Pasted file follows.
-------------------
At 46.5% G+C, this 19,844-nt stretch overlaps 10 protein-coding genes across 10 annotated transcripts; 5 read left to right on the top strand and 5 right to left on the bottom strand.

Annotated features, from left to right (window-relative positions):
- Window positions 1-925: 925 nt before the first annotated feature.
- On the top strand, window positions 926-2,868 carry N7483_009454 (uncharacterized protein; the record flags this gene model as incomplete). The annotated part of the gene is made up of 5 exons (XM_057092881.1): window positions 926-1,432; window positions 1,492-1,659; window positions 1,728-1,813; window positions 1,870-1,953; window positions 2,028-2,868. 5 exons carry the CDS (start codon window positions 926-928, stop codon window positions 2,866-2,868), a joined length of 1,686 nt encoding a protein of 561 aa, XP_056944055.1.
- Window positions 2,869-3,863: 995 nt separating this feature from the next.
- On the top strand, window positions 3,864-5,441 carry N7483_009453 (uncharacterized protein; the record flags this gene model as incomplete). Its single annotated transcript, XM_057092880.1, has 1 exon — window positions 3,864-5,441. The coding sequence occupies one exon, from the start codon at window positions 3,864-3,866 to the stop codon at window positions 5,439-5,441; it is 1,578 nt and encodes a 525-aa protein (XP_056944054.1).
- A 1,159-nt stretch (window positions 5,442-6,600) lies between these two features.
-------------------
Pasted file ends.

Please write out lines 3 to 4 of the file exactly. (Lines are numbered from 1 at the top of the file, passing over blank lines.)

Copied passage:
- Window positions 1-925: 925 nt before the first annotated feature.
- On the top strand, window positions 926-2,868 carry N7483_009454 (uncharacterized protein; the record flags this gene model as incomplete). The annotated part of the gene is made up of 5 exons (XM_057092881.1): window positions 926-1,432; window positions 1,492-1,659; window positions 1,728-1,813; window positions 1,870-1,953; window positions 2,028-2,868. 5 exons carry the CDS (start codon window positions 926-928, stop codon window positions 2,866-2,868), a joined length of 1,686 nt encoding a protein of 561 aa, XP_056944055.1.